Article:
Our fault was another: over the preceding decade we allowed the economy to lose strength until it stopped growing, without taking steps to counter a trend whose deep and long-term nature we ignored despite warnings from some quarters. The outcome is before our eyes: we are one of the economies worst hit by the recessive effects of the financial crisis. We worry about the timing and strength of the recovery, about how our country will fare in ten years' time, about the employment prospects and future well-being of the generation on the threshold of adulthood.

A prosperous society knows how to ensure a constant improvement in the quality of life of its members. First and foremost by promoting employment, that is by creating the conditions so that anyone who wants to work, especially at the start of adult life, can find or create a job that is not too unpleasant or ill-paid and that as far as possible fulfils their vocation. Working allows people to plan their future, to access a variety of high quality goods and services, and to grow as a person.

This is what we should understand by "development": a constant, innovative increase in the variety and quality of everything that makes life better, starting from a secure environment, cultural heritage and natural landscape. A well-designed statistical system can calculate national income in such a way as to include the quality of goods and services and not only their quantity. In any case, a static vision of a society that can be crystallized in an eternal present, maintaining resources and production capacity unchanged, is naive and has repeatedly been disproved by history. Stasis is not possible: either we go forward or we will decline, and only in the former case can we mitigate social inequalities.16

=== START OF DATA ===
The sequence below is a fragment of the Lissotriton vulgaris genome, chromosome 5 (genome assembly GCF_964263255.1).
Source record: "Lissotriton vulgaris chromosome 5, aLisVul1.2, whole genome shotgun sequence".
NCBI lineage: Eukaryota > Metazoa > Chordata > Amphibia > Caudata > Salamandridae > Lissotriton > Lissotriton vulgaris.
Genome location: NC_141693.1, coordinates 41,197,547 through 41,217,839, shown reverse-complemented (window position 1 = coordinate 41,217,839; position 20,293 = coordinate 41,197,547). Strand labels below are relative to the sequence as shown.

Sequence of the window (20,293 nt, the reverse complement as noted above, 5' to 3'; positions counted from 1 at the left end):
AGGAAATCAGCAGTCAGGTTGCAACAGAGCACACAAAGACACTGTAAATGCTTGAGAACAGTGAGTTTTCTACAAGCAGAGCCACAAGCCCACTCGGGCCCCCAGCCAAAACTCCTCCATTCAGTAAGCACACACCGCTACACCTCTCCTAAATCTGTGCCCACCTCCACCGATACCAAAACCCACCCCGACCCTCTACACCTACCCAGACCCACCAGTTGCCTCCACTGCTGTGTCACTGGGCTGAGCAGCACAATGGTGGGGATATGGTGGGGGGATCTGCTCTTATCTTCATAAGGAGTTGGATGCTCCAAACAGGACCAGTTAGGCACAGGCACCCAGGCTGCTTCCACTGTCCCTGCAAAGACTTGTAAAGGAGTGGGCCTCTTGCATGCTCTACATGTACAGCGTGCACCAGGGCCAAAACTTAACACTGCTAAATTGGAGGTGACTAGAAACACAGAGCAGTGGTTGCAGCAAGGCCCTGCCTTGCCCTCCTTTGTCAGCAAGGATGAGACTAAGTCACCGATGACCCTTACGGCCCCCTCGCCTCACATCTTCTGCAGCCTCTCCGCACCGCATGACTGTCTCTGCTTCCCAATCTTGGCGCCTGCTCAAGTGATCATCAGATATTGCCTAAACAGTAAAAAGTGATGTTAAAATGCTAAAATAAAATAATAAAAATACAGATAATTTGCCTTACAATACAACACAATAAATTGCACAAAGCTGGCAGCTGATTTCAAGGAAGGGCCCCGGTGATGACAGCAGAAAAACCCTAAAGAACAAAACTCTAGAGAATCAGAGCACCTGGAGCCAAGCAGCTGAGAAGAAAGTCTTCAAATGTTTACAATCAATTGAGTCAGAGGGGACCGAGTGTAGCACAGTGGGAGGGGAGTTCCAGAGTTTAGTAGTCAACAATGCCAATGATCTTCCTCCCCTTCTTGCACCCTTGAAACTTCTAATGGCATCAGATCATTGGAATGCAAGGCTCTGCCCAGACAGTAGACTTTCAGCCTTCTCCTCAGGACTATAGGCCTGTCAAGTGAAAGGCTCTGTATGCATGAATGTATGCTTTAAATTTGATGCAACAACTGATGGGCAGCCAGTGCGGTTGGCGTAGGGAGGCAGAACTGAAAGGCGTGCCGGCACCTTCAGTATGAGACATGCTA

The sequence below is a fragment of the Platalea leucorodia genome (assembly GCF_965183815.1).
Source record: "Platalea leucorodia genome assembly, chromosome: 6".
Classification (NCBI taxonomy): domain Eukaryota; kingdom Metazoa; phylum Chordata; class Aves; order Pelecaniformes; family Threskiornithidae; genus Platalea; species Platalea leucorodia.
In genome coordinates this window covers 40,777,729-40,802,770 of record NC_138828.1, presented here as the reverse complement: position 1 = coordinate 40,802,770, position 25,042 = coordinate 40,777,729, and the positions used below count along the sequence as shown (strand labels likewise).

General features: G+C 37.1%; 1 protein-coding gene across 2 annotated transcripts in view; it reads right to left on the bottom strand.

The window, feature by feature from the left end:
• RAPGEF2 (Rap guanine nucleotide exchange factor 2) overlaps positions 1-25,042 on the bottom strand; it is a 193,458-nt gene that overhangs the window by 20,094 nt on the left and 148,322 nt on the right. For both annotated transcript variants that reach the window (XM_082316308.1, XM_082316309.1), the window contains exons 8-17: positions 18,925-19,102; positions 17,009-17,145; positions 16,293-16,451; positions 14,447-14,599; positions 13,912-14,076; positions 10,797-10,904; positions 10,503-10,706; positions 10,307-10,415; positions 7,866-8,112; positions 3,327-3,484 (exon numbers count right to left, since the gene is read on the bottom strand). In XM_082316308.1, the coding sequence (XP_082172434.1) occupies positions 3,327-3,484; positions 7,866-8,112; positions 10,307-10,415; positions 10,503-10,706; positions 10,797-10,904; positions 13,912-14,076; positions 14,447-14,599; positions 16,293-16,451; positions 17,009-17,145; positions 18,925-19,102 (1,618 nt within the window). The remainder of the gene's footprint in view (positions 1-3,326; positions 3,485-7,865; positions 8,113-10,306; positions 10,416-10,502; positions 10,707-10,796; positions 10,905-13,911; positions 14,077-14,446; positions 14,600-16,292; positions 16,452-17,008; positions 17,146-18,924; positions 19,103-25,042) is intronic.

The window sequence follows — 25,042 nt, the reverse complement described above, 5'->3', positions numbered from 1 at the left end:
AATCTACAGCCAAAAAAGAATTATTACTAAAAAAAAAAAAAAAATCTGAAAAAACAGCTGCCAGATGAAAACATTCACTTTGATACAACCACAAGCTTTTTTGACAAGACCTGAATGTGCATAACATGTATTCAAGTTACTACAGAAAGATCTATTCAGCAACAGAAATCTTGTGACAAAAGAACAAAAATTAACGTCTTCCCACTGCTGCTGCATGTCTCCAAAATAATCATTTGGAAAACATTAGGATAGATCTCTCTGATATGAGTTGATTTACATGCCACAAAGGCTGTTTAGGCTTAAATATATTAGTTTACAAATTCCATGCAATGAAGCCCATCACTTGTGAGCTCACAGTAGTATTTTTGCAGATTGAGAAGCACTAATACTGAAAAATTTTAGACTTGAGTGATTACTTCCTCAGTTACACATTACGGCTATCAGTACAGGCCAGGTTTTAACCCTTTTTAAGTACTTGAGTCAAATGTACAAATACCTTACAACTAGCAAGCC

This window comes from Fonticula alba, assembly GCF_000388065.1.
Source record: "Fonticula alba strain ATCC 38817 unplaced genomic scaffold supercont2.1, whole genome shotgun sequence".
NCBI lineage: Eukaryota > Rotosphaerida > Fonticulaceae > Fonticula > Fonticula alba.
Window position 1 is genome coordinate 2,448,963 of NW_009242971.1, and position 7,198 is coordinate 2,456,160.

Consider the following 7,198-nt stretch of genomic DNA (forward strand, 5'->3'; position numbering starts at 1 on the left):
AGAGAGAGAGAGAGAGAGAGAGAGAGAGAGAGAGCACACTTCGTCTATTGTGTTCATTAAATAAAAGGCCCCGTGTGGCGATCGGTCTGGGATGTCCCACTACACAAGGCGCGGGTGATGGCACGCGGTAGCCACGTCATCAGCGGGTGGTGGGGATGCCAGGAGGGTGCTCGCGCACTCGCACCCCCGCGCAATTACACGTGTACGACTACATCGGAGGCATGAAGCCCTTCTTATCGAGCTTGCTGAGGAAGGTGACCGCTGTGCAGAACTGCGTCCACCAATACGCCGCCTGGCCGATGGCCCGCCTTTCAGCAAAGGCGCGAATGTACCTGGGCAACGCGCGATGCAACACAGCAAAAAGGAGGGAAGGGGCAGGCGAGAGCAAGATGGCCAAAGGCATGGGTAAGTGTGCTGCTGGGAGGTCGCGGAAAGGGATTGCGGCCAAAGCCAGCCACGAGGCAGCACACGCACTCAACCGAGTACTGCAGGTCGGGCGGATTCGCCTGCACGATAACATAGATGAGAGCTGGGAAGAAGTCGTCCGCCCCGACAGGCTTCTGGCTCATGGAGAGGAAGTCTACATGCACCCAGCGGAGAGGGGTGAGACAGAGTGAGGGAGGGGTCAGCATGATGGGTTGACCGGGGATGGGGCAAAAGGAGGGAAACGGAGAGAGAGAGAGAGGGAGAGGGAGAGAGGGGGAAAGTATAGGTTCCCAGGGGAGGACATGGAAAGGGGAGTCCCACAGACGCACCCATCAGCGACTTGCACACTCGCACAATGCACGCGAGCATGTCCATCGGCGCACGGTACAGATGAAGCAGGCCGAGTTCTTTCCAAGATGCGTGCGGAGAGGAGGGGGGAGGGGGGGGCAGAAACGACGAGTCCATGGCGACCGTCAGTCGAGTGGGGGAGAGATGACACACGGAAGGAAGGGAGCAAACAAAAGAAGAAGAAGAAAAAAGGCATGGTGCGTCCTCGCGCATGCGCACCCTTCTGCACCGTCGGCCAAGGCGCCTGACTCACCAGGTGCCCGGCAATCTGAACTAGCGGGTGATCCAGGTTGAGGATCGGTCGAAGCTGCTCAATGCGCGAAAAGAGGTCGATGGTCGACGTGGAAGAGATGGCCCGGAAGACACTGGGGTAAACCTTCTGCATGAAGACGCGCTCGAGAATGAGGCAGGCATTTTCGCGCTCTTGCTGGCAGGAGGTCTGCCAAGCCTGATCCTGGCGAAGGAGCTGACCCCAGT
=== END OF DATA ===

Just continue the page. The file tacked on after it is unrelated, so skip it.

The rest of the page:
Economic policy today in the advanced countries must first distinguish the vicissitudes of the economic cycle from structural trends and act on both with the appropriate instruments. Employment is the first challenge. An important role in promoting employment and participation in the labour market and aiming for levels and trends in pay that reconcile competitiveness with workers' aspirations falls to both macroeconomic policies, aimed at restoring steady expansion of aggregate demand and the economy, and structural policies designed to remedy the age-old defects of the labour market and more generally of the economic system, which pre-dated the crisis and were merely aggravated by its assault.17 Structural problems and policies are particularly significant in a number of countries, including our own.